Some of the military’s most distinctive and advanced aircraft have been taking part in vital training exercises at RAF Lossiemouth.
Two CV-22 Osprey tilt-rotor machines, built by American aviation giant Boeing, have been stationed at Moray airfield for the past fortnight.
The craft are part of the US Air Force’s 352d Special Operations Wing, and are based at the RAF Mildenhall station near Suffolk.
A spokesman for the squadron confirmed that the detachment had been conducting training operations in Moray – and said the drills would prepare pilots for pivotal battlefield situations.
He added: “CV-22 Ospreys assigned to the 352d Special Operations Wing have been conducting low-level and terrain-following training missions in the area of RAF Lossiemouth during September.
“This is unilateral training, aimed at furthering our ability to plan and execute specialised and contingency operations using advanced aircraft, tactics and techniques to transport and resupply US and partner nation military forces.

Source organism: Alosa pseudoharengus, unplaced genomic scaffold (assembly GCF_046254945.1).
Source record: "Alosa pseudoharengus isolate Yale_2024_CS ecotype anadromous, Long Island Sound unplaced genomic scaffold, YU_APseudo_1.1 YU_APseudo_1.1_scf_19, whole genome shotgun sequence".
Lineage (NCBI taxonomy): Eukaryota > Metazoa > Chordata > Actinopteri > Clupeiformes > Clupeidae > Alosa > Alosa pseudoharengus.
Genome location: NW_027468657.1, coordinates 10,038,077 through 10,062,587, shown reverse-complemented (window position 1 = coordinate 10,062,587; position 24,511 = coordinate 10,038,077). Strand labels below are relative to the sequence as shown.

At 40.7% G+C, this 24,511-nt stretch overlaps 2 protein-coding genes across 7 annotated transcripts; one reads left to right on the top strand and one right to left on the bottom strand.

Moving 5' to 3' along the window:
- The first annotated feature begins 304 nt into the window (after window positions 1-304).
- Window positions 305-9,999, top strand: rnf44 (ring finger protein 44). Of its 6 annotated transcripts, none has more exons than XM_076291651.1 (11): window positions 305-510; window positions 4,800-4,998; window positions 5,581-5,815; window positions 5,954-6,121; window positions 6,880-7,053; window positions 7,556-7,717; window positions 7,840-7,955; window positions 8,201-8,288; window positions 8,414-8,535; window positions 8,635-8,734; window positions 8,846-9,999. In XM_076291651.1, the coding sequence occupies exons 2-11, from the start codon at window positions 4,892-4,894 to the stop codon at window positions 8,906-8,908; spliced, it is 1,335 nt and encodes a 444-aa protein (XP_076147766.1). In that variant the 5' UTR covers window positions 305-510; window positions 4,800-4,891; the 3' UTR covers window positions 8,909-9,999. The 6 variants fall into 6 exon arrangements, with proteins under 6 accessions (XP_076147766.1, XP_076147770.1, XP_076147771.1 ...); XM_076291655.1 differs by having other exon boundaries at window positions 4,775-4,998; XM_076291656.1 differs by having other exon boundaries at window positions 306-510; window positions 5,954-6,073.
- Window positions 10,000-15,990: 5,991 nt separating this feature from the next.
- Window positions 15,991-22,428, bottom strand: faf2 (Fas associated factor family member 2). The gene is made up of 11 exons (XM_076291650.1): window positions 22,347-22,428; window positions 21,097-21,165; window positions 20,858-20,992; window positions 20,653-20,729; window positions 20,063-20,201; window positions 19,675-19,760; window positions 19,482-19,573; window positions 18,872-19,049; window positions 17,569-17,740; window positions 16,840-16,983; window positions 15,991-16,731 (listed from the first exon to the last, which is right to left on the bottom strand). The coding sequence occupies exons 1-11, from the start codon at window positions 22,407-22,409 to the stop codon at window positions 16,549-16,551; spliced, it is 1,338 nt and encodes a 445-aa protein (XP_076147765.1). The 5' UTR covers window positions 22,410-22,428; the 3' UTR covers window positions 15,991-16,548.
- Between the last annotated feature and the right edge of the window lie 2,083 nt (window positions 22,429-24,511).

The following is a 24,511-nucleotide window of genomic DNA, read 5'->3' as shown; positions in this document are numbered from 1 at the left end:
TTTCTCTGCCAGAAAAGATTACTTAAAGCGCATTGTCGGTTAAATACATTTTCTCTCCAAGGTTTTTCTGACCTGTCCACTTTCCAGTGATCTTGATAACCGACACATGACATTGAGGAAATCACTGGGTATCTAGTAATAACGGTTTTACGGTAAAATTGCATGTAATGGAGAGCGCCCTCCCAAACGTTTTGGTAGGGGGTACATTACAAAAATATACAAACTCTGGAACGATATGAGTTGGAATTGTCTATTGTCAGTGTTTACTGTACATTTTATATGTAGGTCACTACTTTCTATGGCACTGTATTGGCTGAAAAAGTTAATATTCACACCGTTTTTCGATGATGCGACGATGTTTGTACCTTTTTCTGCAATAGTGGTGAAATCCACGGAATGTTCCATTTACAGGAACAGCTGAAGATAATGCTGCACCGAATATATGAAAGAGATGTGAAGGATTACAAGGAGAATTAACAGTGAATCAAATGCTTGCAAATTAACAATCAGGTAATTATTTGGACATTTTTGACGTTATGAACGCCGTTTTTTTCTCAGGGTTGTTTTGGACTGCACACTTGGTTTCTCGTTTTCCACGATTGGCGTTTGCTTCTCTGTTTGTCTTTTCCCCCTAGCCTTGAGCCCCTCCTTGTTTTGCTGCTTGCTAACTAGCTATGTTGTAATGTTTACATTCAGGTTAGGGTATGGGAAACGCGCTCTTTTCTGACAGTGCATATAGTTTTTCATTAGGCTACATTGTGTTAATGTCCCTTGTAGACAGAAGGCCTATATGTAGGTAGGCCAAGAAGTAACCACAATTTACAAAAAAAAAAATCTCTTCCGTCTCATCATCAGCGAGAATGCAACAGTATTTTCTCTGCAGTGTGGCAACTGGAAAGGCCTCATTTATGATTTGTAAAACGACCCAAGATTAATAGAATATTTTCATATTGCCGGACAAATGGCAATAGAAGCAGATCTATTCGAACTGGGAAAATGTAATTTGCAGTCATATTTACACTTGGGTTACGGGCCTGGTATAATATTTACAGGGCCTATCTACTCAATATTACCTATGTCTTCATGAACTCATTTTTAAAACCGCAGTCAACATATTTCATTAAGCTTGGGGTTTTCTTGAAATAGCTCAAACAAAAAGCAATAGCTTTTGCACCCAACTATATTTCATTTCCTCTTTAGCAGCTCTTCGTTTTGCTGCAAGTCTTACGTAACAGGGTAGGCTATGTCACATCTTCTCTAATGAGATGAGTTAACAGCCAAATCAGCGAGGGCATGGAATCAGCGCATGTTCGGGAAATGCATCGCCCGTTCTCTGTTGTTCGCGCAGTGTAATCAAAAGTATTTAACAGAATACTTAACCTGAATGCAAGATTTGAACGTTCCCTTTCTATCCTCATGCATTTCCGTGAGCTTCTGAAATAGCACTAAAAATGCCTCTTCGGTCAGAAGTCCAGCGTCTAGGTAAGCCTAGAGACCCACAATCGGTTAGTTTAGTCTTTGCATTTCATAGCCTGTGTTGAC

“The 352d Special Operations Wing uses training as the foundation for everything it does.
“Events such as this ensure the wing is ready to respond to a variety of situations when called upon to do so.”
Aviation enthusiasts have gathered at the foot of RAF Lossiemouth’s north runway to marvel at the unconventional Osprey aircraft.
The machines can operate as both a helicopter and turboprop aircraft, and are capable of taking off and landing vertically.
The Osprey has a combat radius of 426 miles, and a top speed of 351mph.
Earlier this year, it was reported that the SAS was training with CV-22 Ospreys for counter-terrorism operations.
The aircraft first flew in 1989, and have subsequently been deployed in transportation and medevac operations in Iraq, Afghanistan, Libya and Kuwait.
The 352d Special Operations Wing dates back to 1944, as an air commando unit.
This summer, Boeing revealed plans to team up with the Ministry of Defence to build a £100million operational support and training base at RAF Lossiemouth.